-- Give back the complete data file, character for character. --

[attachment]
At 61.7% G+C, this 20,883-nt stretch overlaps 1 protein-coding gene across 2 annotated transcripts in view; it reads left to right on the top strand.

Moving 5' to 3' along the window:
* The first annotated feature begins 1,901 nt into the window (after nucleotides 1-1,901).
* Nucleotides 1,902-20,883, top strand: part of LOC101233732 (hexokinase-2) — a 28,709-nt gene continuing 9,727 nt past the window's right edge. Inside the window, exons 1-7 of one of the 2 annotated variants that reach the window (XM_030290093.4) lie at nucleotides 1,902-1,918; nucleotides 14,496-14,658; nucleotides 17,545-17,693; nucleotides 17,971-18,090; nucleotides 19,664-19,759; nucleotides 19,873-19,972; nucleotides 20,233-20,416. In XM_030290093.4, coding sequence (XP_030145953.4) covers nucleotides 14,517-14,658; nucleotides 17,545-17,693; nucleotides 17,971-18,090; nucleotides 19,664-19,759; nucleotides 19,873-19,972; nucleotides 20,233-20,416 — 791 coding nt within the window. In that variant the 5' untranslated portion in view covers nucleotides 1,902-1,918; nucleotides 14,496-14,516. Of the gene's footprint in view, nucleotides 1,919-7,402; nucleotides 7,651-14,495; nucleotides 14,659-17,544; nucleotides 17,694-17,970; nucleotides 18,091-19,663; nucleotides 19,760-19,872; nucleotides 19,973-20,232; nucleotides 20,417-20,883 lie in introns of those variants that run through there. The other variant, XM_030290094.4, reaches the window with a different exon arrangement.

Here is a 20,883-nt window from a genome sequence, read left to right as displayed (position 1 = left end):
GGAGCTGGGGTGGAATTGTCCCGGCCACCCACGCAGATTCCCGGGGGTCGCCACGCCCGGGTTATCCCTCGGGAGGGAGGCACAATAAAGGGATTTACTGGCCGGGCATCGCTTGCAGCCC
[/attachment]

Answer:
At 61.7% G+C, this 20,883-nt stretch overlaps 1 protein-coding gene across 2 annotated transcripts in view; it reads left to right on the top strand.

Moving 5' to 3' along the window:
* The first annotated feature begins 1,901 nt into the window (after nucleotides 1-1,901).
* Nucleotides 1,902-20,883, top strand: part of LOC101233732 (hexokinase-2) — a 28,709-nt gene continuing 9,727 nt past the window's right edge. Inside the window, exons 1-7 of one of the 2 annotated variants that reach the window (XM_030290093.4) lie at nucleotides 1,902-1,918; nucleotides 14,496-14,658; nucleotides 17,545-17,693; nucleotides 17,971-18,090; nucleotides 19,664-19,759; nucleotides 19,873-19,972; nucleotides 20,233-20,416. In XM_030290093.4, coding sequence (XP_030145953.4) covers nucleotides 14,517-14,658; nucleotides 17,545-17,693; nucleotides 17,971-18,090; nucleotides 19,664-19,759; nucleotides 19,873-19,972; nucleotides 20,233-20,416 — 791 coding nt within the window. In that variant the 5' untranslated portion in view covers nucleotides 1,902-1,918; nucleotides 14,496-14,516. Of the gene's footprint in view, nucleotides 1,919-7,402; nucleotides 7,651-14,495; nucleotides 14,659-17,544; nucleotides 17,694-17,970; nucleotides 18,091-19,663; nucleotides 19,760-19,872; nucleotides 19,973-20,232; nucleotides 20,417-20,883 lie in introns of those variants that run through there. The other variant, XM_030290094.4, reaches the window with a different exon arrangement.

Here is a 20,883-nt window from a genome sequence, read left to right as displayed (position 1 = left end):
GGAGCTGGGGTGGAATTGTCCCGGCCACCCACGCAGATTCCCGGGGGTCGCCACGCCCGGGTTATCCCTCGGGAGGGAGGCACAATAAAGGGATTTACTGGCCGGGCATCGCTTGCAGCCC